The Scale Seat
Wellington, New Zealand
L’affare Innovation in Sustainability Award
The Scale Seat is a tangible output from a master's research portfolio in design innovation at Victoria University of Wellington. The research focused on how used plastic fishing gear could be upcycled through additive manufacturing to create eco-innovative designs and mitigate commercial fishing waste from entering the environment.
An estimated 640,000 tonnes of plastic fishing gear is abandoned, lost or discarded within the marine environment every year. This creates a growing concern as opposed to other plastic debris because discarded fishing equipment is known to drown, suffocate and lacerate marine species even after they are no longer being controlled. Within New Zealand’s own substantial fishing culture also lies this severe plastic problem. With China’s recent waste importing ban and a lack of localised recycling infrastructure, New Zealand’s commercial fishing industry has no other option than to dispose of their plastic fishing gear in landfills. Therefore, the need for a new upcycling initiative that reuses plastic fishing gear within a circular economy is of the utmost importance to solve this problem locally.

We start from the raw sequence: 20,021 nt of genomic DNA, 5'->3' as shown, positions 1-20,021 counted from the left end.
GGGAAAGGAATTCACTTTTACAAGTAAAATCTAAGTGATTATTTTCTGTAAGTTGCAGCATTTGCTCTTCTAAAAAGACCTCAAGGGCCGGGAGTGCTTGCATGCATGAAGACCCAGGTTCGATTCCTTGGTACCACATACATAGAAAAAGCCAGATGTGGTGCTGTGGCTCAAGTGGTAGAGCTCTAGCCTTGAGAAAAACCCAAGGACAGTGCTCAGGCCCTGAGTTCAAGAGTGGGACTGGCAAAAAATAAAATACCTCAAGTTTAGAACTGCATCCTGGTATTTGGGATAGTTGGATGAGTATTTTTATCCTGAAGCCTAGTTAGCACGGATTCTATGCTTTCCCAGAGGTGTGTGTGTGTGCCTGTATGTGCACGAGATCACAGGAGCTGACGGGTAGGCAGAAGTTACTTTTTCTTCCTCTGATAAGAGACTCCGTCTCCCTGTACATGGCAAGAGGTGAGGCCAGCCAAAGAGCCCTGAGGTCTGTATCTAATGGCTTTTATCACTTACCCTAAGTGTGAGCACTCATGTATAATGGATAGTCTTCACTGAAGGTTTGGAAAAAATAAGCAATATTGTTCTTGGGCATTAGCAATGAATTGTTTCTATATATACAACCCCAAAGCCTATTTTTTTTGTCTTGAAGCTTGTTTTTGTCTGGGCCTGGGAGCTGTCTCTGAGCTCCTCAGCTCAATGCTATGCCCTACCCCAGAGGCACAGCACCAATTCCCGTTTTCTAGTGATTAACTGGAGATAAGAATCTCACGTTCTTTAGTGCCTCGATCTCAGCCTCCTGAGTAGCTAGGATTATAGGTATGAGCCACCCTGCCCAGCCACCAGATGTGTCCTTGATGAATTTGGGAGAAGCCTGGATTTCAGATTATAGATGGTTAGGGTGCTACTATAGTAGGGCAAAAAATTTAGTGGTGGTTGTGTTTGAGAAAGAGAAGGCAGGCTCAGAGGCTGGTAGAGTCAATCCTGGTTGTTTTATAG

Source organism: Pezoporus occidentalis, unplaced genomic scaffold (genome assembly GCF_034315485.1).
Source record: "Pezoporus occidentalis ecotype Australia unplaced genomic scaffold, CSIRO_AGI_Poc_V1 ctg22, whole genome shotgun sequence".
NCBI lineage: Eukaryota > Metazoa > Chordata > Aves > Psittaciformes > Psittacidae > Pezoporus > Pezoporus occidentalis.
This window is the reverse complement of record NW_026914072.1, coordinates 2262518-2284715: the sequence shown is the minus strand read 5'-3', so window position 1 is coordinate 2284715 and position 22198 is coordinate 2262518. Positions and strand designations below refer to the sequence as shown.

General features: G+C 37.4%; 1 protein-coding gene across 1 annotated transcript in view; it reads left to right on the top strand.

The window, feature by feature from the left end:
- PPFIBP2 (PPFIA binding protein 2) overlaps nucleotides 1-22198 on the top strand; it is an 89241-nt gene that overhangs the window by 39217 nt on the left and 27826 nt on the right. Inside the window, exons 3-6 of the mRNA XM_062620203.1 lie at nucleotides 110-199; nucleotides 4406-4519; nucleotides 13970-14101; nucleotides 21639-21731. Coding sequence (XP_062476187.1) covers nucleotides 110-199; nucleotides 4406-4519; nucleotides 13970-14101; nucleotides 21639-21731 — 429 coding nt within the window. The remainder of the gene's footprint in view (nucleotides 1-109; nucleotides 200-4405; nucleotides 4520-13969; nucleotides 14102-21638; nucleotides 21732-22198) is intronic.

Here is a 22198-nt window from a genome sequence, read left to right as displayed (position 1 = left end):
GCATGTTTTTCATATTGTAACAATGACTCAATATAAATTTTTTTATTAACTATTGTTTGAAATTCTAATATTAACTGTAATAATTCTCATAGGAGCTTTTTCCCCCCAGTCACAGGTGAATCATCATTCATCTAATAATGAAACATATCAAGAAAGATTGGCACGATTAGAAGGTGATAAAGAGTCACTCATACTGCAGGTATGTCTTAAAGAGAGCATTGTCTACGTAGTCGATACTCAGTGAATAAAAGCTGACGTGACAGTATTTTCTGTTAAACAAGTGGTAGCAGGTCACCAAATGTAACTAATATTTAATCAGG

The process used to upcycle plastic fishing gear into filament for 3D printing follows an extensive circular cycle. It typically involves collecting different types of used plastic fishing gear and preparing it by sorting and cleaning it by hand, then using an oven to melt it if necessary. The fishing gear is then fed into a shredder and granulated. Next, material combinations are fabricated and poured into an extruding machine to generate a consistent spool of 3D printing filament. Once the filament is produced, 3D printed designs can be created using FDM 3D printers. When scaled up, this circular initiative could provide the commercial fishing industry with a responsible recycling scheme for their used equipment and more marine waste could be mitigated from entering the environment.
The Scale Seat is an example of this circular upcycling initiative. For the design, used buoys from New Zealand’s commercial fishing industry ‘Sanford’ were processed into 3D printing filament. The use of this material within a curvacious and thick-walled chair resulted in a sturdy and accurate 3D printed model. The material's black tones create a modernised piece of furniture that could fit into a range of environments. Whereas, its glossy finish intensifies the fish scale texture when light gradually accentuates individual areas on the seat's surface. Hollow areas within the seat were designed to ensure fast production, while the steep curve on the underside of the chair was added to act as a form of structural integrity. Additionally, the steep curve also visually communicates the origin of the material by subtly embracing the shape of a fish fin within the negative space.